One of my favorite sketches in the new season of I Think You Should Leave was the courtroom sketch, which hit my sweet spot for stories-within-stories (and my other sweet spot for hat-based humor). If you have the same sweet spot, allow me to recommend some of my favorite works of fiction with embedded narratives:
- The Others by Matthew Rohrer, a novel in verse about a very bad day in the life of a junior literary editor with a pile of manuscripts to sort through;
- Mr. Burns: a Post-Electric Play by Anne Washburn, about a post-apocalyptic society that forms a whole mythology around a Simpsons episode;
- The Antipodes by Annie Baker, a play about a writers room swapping stories as they try to break an unspecified project;
- Arlington by Enda Walsh, a play about a sort of Beckettian/Orwellian prison where a young woman is forced to tell stories in exchange for food and rest and perhaps her freedom;
- It doesn't exactly fit the genre but I'm gonna include it anyway: Women Talking by Miriam Toews, a novel in the form of meeting minutes about a group of Mennonite women discussing how to deal with a series of violent assaults by the men in their community—dark material, but the writing is beautifully light.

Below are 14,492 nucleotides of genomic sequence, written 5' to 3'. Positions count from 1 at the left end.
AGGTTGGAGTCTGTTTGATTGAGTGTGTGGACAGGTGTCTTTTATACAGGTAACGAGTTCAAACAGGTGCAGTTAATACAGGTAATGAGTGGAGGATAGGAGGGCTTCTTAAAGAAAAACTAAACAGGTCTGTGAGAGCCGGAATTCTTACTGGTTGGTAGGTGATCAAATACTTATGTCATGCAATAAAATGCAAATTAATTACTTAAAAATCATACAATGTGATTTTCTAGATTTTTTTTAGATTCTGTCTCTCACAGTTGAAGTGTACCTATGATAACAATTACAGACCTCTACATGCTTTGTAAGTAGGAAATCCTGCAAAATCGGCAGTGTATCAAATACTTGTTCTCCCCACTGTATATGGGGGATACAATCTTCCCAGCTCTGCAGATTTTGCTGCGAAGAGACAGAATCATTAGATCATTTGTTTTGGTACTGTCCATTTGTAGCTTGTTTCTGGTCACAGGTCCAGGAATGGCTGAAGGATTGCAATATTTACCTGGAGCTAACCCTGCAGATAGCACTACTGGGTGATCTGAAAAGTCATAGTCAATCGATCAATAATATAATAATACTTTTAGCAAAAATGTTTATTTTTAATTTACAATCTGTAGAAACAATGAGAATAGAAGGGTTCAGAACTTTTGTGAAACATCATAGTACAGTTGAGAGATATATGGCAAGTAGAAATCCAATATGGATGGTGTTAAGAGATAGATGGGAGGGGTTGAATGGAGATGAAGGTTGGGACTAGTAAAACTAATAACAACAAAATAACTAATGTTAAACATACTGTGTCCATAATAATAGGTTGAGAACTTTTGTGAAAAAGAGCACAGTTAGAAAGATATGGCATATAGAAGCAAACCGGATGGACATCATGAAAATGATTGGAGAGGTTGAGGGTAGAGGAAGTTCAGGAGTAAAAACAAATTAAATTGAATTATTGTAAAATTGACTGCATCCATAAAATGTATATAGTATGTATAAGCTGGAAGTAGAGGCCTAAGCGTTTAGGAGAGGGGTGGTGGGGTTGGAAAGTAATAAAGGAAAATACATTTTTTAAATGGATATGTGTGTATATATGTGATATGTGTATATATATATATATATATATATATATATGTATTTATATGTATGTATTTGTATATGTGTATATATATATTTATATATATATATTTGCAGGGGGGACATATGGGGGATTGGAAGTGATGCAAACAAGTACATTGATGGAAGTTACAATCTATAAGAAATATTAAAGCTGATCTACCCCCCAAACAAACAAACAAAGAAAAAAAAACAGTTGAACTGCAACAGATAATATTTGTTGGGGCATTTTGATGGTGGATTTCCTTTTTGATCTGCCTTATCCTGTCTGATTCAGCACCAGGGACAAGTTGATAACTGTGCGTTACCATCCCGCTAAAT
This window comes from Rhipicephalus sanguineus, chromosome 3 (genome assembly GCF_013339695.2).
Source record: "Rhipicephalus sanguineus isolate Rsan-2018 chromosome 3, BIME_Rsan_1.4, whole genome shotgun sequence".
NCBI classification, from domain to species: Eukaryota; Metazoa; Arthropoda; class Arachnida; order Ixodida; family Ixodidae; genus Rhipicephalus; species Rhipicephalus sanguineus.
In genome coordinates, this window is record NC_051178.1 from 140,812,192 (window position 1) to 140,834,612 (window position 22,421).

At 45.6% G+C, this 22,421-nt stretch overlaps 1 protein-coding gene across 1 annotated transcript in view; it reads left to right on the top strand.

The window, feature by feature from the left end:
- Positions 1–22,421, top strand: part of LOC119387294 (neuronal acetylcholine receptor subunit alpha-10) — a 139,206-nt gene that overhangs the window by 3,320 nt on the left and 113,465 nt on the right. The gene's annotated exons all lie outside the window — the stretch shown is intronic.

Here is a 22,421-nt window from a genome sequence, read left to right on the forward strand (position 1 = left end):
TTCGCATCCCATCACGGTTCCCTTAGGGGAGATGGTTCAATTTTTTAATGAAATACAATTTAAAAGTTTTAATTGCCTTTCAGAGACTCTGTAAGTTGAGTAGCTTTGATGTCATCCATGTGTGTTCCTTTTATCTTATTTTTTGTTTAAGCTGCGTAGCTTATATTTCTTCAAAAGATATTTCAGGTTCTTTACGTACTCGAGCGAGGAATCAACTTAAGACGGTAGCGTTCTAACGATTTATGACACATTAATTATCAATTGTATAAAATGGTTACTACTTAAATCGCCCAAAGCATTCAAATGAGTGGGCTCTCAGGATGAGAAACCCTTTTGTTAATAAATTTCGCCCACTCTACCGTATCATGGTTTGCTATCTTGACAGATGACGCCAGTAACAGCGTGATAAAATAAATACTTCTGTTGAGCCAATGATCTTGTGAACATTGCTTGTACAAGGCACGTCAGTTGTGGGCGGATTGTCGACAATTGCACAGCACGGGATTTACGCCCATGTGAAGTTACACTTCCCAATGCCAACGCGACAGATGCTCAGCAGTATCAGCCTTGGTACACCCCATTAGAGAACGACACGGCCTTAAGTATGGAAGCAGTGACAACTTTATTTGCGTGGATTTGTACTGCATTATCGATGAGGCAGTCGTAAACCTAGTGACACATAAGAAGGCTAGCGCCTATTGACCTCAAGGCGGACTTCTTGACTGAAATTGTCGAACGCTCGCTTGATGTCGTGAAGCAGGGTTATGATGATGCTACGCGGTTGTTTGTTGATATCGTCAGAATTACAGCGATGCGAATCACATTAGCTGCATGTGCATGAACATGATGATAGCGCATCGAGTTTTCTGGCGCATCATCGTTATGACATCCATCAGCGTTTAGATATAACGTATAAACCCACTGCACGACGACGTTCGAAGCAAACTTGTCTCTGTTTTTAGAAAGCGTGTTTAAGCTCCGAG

So long as I'm here, here are a few pieces I've read recently that I'm still thinking about:
- John Ganz on the parallels between the January 6th riots and the February 6th (1934) crisis in Paris;
- Alex Press on the New Deal's Federal Writers' Project and why we need a new one;
- Natalie Shure on why it's time to abolish the Olympics;
- Alex Pareene on the video game industry's awful labor conditions and what game workers can learn from Hollywood;
- Olivia Cathcart on what Hacks misses about the comedy industry.
Okay, two more things. I'm in the formative stages of a piece about times comedy workers have said "no" to an opportunity—a gig, a job, a post-show hang, etc—that they felt otherwise compelled to say "yes" to, and how it affected their lives for better or worse. If this sounds like something you might want to talk about (on record, off record, whatever you want), please hit me up.
Finally, since you've made it all the way to the end, I'd love to offer you 10% off a full year of Humorism:
Thanks as always for reading. Have a great weekend.